Adjust your draft control to, say, half throttle you'll have to experiment a bit to find the setting that works best for you for a few minutes, then, as the flames diminish, continue to turn it down in gradual stages, so the fire can quench down slowly. If the stove starts to whuff, open the draft control just a bit to supply more air to the fire for a few minutes, then resume your gradual reduction of combustion air until you reach your all-night burn setting.
Another cause of whuffing is when you've been burning the woodstove with its door open and then close it while the fire is still burning briskly.
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If you've already gotten yourself into this situation, let the fire die down before trying to close the stove door. When you do close the door, make sure you open the draft control all the way first , to avoid abrupt air starvation to the fire. Once the fire is under control, commence gradual reduction of combustion air with the draft control as outlined above.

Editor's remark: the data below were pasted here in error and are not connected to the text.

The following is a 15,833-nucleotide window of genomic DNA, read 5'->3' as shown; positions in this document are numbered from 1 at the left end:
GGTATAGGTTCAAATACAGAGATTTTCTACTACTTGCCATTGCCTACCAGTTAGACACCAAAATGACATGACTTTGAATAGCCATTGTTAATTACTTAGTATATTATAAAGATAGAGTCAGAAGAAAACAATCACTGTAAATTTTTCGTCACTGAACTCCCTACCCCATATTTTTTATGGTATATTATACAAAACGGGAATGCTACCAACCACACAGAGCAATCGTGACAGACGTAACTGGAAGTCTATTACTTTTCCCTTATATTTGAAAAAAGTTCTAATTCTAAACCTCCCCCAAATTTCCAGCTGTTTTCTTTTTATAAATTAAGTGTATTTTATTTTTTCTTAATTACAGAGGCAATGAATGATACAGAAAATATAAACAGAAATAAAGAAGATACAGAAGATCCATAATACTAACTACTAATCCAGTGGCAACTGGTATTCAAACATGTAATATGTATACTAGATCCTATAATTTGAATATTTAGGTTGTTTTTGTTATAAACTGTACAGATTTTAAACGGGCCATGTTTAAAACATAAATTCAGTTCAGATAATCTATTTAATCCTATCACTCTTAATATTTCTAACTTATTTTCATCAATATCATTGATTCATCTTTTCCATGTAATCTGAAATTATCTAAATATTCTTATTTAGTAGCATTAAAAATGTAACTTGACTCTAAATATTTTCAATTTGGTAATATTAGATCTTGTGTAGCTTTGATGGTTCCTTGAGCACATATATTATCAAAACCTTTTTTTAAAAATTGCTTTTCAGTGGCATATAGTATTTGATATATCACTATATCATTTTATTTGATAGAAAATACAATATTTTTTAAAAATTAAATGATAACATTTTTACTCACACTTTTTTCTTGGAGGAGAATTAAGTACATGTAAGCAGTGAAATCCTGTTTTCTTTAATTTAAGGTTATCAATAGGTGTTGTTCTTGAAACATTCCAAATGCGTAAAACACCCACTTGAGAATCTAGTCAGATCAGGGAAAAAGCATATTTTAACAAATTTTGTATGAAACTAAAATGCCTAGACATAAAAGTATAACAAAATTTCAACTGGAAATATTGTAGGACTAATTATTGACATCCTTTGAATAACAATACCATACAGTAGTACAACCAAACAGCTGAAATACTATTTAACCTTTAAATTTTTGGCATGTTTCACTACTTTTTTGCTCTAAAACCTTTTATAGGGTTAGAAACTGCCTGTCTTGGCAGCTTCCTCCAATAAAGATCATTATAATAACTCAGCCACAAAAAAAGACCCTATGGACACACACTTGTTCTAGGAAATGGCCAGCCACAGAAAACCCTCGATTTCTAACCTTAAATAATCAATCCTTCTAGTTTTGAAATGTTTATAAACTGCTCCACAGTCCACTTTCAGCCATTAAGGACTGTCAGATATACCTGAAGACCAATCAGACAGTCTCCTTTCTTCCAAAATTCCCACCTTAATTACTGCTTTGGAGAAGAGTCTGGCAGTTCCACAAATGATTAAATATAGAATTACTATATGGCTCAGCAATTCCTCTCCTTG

I used a flex pipe that extended up to the clay liner. After loading the stove for the night, I sat back with my wife to reflect on how beautiful our stove was.
Just about then, the glass blew out in an explosion, spraying wood, coals and shards of glass six feet across the carpeted room. The clay liner looked pretty clean when I did the install. I had no concept of whuffing and commonly closed the door abruptly on a raging fire. When starting fires, I commonly used the ash pan door to stoke the kindling again, closing the door abruptly. On this occasion, the stove had been burning all day.
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I had just filled the stove, piling large split logs onto very hot coals. My wife actually commented that I had overfilled the stove and might put the fire out. I left the door ajar with the damper fully open to rekindle the flame. Once I had aggressive flames, I closed the door, leaving the damper open.
My block off plate was blown out of place. Most of the fiberglass used to seal around the edges of the plate was blown onto the hearth. After the ensuing nightmare of a fire drill I was proud of my wife, she only ran one full circle in the kitchen before grabbing the fire extinguisher , I sat dumbfounded trying to figure out what happened. I came across your site and learned about whuffing.